A quick peek at Bunting’s Popular Card chart over the last 30 days shows why emerging players without a ton of hype going into the season can often have incredibly volatile value shifts from week to week. At the time of writing, Bunting has been held off the score sheet over the last four games. Fortunately for investors, Bunting’s not alone in this slump, as his superstar linemate Auston Mathews has also found fewer scoring opportunities in recent contests. If you didn’t buy into Bunting while he was still in the lower dollar range, it’s likely not worth the constant headache to do so now. After flirting with the $15 mark, his 2020 Young Guns Raw has crashed back into the $8 space, with a 25% loss in the last 30 days. Bunting will continue to establish himself as a solid 2nd line option with a cap-friendly deal (they have those in Toronto?), but is there more room to grow from a valuation standpoint? Once pop reports begin to surface, it may add additional clarity to the question of if Bunting is worth the investment. 

Joel Farabee — Left Wing — Philadelphia Flyers

The Flyers seem to finally be recovering from the tumultuous tenure of former head coach Alain Vigneault. After controversial goaltender Robin Lehner’s comments comparing Vigneault to some of the old school toxic mentalities of previous generations of coaches, the Flyers went on a tremendous losing streak, punctuated by a 7-1 loss to the Tampa Bay Lightning. Afterwards, Vigneault was relieved of duty and the Flyers almost immediately responded. If you dig into this roster, you’ll see that the Broadstreet Bullies have no shortage of young talented offensive players. Among their most promising is Farabee, with 15 points after 26 games and increasing ice time. With some unnecessarily high sales of Joel’s 2019 Young Guns Raw before the season started skewing some of the numbers, Farabee is confidently up 41% in the past 30 days. The expectation is for Farabee to continue to blossom into a top-6 scoring forward with All-Star potential.

Tristan Jarry — Goaltender — Pittsburgh Penguins (New Addition)

Don’t let a recent stumble in Jarry’s play fool you – he’s the sole reason that the Penguins have been as successful as they have this season, especially considering they were without their two best players for the 1st quarter of the season. While goaltenders are not the safest or smartest plays, Jarry looks to have improved with each passing season and is approaching elite status. If Jarry continues on his current pace, he will unquestionably be a finalist for the Vezina trophy awarded to the league’s best goaltender. One of the additional factors that makes Jarry enticing to investors is the incredibly low pop count for PSA 10 and 9’s of his 2016 Young Guns. While the gains are typically incremental, they’ve trended positively since the start of the season. For a young goaltender still finding their way, this is an incredibly good sign from a long term valuation standpoint. However, goaltenders are always a bad stretch away from being replaced, and the immediate gratification frequently expected for the position can often lead to incredibly diminished returns (see Matt Murray).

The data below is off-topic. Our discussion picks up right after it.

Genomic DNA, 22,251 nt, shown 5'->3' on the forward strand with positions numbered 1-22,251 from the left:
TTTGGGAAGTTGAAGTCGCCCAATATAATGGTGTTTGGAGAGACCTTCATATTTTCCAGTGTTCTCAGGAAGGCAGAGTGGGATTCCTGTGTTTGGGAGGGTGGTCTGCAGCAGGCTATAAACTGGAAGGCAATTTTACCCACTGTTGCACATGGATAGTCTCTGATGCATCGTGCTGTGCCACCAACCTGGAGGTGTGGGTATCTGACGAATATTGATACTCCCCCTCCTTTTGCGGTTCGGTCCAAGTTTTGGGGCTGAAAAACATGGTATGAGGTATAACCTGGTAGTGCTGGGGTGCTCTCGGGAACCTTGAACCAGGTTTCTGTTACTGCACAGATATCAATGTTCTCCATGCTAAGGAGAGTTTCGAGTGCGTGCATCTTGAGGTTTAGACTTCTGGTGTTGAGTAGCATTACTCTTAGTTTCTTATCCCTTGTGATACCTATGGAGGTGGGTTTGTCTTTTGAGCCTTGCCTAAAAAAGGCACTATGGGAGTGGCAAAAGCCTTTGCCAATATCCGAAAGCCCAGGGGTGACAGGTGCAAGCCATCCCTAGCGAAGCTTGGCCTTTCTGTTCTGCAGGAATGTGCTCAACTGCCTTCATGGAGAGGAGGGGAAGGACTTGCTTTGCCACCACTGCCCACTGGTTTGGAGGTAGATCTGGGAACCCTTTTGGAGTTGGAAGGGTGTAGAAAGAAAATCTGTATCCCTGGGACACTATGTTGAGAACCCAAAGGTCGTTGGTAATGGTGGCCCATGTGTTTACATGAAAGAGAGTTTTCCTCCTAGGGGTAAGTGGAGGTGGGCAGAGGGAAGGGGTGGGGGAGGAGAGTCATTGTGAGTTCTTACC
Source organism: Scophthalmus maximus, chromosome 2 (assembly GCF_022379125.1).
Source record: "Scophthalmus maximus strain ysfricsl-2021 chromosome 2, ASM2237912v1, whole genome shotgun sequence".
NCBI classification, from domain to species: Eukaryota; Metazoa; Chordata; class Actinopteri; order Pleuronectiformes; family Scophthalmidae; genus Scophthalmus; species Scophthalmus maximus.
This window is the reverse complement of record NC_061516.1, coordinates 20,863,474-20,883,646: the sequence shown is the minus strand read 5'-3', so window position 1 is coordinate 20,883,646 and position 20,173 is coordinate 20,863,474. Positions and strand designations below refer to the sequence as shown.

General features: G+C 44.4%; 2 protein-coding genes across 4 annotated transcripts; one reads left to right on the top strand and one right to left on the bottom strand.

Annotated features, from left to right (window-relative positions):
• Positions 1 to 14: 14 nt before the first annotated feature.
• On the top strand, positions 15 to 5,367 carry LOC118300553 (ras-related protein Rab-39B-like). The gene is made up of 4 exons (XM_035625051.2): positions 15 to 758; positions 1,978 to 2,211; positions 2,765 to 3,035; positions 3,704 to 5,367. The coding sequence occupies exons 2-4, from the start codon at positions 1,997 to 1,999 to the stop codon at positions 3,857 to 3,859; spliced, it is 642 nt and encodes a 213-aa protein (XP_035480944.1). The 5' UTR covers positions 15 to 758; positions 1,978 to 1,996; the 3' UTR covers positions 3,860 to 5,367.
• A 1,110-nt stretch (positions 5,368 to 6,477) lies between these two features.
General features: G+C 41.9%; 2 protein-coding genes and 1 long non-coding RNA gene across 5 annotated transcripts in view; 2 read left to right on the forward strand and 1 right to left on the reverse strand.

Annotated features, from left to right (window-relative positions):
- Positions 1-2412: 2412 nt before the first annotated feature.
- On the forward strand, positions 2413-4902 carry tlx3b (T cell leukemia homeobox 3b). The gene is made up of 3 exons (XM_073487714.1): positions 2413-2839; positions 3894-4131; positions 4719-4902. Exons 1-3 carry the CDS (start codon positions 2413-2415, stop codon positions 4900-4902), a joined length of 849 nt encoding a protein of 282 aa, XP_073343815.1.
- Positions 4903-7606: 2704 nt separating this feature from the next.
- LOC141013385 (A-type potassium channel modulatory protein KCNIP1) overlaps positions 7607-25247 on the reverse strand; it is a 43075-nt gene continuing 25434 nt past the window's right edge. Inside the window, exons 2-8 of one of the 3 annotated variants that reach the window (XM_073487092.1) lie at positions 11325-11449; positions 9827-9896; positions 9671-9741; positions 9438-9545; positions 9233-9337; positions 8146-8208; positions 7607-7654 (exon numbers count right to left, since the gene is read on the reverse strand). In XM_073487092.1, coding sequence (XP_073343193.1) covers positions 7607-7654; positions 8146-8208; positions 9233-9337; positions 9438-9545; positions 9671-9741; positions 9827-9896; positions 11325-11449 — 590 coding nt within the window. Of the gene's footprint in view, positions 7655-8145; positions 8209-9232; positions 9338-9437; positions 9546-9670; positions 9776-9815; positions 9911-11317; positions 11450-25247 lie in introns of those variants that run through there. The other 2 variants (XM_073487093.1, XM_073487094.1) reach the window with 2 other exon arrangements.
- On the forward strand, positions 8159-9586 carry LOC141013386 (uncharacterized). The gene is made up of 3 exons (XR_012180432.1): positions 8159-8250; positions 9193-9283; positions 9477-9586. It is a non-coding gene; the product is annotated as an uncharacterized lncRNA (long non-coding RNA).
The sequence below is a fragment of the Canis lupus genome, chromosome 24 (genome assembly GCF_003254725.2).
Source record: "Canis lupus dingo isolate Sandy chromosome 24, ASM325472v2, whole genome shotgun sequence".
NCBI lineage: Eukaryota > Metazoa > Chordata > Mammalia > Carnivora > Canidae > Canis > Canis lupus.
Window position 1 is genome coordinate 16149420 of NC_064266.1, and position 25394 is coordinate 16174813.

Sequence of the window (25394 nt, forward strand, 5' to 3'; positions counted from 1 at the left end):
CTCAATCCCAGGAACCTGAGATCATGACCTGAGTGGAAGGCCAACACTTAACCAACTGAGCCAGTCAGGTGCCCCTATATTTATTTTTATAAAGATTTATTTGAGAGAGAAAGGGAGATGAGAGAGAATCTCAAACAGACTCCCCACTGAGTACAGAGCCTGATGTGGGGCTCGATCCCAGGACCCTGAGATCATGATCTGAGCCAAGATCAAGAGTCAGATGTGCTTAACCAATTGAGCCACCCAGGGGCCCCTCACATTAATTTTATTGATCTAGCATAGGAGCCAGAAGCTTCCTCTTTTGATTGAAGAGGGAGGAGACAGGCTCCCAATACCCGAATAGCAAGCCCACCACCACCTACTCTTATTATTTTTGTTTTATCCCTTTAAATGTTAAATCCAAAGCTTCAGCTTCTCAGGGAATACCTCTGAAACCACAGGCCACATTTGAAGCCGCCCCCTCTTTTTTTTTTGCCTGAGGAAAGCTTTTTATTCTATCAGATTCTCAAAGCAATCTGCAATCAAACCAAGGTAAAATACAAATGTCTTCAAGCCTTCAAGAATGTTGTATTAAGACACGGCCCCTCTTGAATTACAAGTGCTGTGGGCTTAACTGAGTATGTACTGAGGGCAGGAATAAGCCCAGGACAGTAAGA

Jordan Kyrou — Left Wing — St. Louis Blues

Timing can be absolutely crucial in the sports card world. Exposure on a large stage can definitely boost value or bring attention to players that investors may not always be following. In Kyrou’s example, he used the historically frozen Winter Classic against Minnesota to show off his top-tier offensive ability to North American audiences. While Kyrou tends to lack the complete game that GMs and coaches covet, his offensive and skating ability is unquestionably among the best in the league. With Kyrou, consistency and willingness to contribute to other facets of the game will be the ultimate determining factor for his long-term investment viability. St. Louis is an older franchise with a lot of history, but it’s still not the largest market in the NHL, so Kyrou’s points will have to keep accumulating, something all signs seem to indicate. Kyrou’s performance in the Winter Classic saw his 2018 Young Guns Raw go up 24% in the last two weeks.

Igor Shesterkin & Ilya SorokinGoaltenders —  New York Rangers/Islanders

The dichotomy between the two seasons for both of these Russian New York metro-based goaltenders can best be summed up by the opening line to Charles Dickens’ literary triumph, A Tale of Two Cities, “It was the best of times, it was the worst of times.” Shesterkin has helped elevate the Rangers to legitimate wagon status, while Sorokin’s Islanders have legitimately stunk up the brand new UBS Arena. Fortunately for Islanders fans and collectors alike, Sorokin has proven to be one of the few bright spots on the Islanders’ disastrous season. His numbers have been nothing short of All-Star caliber, though he likely won’t garner much consideration as a part-time starter. Sorokin deserves credit for keeping the Islanders glimmer of playoff hope alive, but the hill will be a vicious climb. Expect Shesterkin to gradually inch closer to fellow Russian goaltending prodigy Andre Vasilevskiy, while Sorokin continues to develop in his own right. With other Russian goaltending prospects looming in other teams’ pipelines (most notably Yaroslav Askarov in Edmonton and Amir Miftakhov in Tampa), we are witnessing a renaissance in the position’s history, as players from the former Soviet Union continue to provide the benchmark for goaltending superiority.